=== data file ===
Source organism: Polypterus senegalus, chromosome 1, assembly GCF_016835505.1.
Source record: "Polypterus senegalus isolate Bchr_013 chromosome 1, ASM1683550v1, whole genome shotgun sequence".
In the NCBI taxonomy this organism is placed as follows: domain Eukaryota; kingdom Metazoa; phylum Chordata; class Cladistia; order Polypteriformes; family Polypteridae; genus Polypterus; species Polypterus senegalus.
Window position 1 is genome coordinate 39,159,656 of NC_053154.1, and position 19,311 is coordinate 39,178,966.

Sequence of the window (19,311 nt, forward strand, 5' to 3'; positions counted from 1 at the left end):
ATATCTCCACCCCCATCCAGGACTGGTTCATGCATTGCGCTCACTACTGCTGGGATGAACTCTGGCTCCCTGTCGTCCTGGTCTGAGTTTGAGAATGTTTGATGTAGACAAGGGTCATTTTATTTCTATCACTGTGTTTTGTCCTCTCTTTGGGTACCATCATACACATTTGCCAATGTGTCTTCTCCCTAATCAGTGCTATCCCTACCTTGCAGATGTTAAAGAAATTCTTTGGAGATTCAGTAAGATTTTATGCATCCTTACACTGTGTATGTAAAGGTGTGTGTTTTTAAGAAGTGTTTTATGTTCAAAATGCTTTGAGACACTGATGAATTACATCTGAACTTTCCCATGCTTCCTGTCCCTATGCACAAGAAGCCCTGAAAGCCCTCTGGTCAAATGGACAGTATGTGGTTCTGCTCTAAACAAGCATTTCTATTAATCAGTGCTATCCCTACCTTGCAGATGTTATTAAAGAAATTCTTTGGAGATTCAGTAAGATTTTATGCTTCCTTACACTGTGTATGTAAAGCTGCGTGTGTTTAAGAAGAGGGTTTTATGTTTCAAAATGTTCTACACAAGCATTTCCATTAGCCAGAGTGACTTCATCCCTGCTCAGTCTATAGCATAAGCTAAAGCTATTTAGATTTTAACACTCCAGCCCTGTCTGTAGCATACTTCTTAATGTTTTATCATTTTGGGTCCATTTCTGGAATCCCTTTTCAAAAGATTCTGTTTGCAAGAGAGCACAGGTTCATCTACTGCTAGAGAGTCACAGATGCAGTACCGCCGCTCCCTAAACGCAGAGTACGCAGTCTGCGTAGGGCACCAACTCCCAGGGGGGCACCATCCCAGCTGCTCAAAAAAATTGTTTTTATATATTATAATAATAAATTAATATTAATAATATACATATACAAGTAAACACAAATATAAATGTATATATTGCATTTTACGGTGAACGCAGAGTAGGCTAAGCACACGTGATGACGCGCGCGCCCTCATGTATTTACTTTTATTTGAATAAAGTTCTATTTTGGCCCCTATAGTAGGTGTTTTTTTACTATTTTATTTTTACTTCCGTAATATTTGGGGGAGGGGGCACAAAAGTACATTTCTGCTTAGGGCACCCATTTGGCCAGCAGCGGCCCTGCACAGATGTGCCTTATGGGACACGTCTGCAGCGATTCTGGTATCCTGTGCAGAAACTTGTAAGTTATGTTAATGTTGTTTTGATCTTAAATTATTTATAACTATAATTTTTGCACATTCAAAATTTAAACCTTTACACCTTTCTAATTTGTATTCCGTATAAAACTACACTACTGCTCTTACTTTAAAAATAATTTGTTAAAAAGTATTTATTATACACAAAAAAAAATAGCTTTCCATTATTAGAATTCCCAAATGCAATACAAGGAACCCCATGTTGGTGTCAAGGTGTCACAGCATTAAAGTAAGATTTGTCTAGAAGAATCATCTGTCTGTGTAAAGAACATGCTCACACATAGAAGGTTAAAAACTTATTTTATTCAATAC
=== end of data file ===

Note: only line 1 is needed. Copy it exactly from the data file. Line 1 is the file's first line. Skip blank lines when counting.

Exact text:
Source organism: Polypterus senegalus, chromosome 1, assembly GCF_016835505.1.